New Arab Party Says Real Arab-Israelis Not Represented
Aatef Karinaoui says that the current Arab elected officials in the Knesset do not truly represent the Arab-Israeli public and spend most of their time bashing Israel instead. Karinaoui, a Arab Muslim Bedouin from the southern city of Rahat hopes that his new party will make a difference. The party, tenatively called El Amal Lat’gir, translated from Arabic as Hope for Change, will run in the upcoming January 22nd national elections.
Karinaoui's views were exposed in an interview with Israeli based journalist Philippe Assouline. Assouline spoke to Israel National Radio about his eye-opening conversation with the Muslim politician. For the full interview click here.
"I had been trying to write about Arab supporters of Israel within the State and I was led to this man," Assouline said. "He wants to run as an Arab who is pro-Israel in terms of both foreign policy and domestic policy."
Karinaoui held a launch event for the new project in the northern region of Israel this week. For the past 20 years he has been a member of the Likud Central Committee and has worked in an advisory capacity for Binyamin Netanyahu and Ariel Sharon.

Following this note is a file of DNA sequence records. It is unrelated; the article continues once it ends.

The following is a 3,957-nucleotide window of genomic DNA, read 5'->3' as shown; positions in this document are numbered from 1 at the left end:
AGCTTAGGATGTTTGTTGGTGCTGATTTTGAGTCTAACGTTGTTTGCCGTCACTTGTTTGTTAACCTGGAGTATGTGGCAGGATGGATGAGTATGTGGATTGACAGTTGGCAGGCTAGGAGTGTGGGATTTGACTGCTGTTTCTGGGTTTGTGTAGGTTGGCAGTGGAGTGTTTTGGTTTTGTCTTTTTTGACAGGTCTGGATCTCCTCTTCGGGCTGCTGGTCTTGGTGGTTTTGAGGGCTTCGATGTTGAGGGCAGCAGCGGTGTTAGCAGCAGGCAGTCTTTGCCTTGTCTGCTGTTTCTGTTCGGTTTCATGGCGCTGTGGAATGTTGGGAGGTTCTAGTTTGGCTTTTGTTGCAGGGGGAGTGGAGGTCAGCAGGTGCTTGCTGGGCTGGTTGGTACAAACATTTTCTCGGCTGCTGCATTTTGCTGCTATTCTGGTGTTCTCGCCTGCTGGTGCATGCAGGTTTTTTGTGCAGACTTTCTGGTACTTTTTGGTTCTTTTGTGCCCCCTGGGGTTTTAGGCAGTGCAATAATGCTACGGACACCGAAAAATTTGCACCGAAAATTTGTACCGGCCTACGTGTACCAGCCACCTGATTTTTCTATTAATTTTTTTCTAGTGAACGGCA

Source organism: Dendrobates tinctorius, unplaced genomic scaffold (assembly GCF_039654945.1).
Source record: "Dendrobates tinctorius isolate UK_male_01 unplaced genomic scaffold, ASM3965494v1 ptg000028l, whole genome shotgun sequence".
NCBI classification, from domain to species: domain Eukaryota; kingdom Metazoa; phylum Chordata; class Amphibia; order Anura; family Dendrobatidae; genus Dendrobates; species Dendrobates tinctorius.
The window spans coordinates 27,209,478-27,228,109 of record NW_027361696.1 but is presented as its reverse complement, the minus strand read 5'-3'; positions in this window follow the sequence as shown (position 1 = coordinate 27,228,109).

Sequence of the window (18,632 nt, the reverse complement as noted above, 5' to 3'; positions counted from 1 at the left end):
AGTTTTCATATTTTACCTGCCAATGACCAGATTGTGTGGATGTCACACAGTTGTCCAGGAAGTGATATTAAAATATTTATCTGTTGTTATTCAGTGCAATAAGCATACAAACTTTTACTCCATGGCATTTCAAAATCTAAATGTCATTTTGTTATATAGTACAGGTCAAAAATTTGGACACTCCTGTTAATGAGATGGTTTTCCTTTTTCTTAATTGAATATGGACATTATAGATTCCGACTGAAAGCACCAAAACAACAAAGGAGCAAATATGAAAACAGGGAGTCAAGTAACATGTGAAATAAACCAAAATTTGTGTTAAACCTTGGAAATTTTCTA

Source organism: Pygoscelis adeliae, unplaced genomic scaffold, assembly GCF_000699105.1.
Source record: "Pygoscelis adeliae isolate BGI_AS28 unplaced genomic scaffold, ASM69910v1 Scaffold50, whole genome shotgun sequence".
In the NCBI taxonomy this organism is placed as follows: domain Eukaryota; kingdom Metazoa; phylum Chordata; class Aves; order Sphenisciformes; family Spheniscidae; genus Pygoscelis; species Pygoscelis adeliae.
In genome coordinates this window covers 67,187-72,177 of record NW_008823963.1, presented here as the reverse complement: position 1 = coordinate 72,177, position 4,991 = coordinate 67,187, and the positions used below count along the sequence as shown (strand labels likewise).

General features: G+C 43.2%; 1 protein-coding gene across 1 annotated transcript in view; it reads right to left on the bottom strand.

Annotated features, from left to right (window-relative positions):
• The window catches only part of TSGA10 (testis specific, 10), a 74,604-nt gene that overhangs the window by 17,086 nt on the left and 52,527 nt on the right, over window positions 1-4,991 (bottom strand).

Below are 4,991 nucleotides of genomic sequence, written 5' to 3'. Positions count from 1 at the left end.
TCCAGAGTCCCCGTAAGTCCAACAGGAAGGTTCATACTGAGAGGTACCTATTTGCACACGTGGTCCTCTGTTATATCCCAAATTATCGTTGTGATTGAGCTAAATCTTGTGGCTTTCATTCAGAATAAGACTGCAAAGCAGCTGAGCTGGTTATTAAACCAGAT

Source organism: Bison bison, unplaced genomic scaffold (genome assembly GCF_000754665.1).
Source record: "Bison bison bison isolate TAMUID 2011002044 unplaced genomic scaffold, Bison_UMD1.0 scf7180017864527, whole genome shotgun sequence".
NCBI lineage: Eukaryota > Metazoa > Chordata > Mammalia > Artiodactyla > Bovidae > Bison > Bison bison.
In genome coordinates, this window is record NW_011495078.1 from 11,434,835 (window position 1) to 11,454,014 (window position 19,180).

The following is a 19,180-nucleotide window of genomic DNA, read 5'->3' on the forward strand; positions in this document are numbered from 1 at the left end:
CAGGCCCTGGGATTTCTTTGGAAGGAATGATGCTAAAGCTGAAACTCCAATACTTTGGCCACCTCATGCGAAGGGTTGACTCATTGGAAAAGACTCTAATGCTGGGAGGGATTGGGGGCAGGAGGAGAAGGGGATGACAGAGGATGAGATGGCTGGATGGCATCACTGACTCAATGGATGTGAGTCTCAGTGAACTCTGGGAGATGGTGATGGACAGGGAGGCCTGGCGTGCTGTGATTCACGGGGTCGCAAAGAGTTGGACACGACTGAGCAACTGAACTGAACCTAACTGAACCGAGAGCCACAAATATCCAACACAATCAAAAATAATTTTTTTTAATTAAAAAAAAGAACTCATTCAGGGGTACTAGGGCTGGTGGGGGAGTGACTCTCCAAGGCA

Assouline said that while Karinaoui didn't mention any names specifically, he was outraged by current Arab Members of Knesset who bash Israel publicly.
"I am paraphrasing here but, he was very vocal. He told me that we should thank G-d we live in a democracy but there are red lines. The people who claim to be Palestinian are working for foreign elements and we need red lines to protect our democracy."
Assouline added that the majority of Arab citizens of Israel don't vote and feel alienated. "The Arab parties don't really represent them."
Karinaoui also hinted that there is widespread voter fraud on behalf of current Arab parties in the Knesset. "He doesn't give any names or details, but he said that from personal experience he knows there are many fake votes on behalf of current sitting MKs."
Karinaoui said he felt the major Israeli parties were much more welcoming of the Druze community as opposed to the Israeli-Arab community. "But most of his rancor goes toward the Arab leaders," Assouline commented.
For the full interview, download Israel National Radio's Tamar Yonah Show by clicking here.
Arutz Sheva staff writer Ben Bresky contributed to this report.
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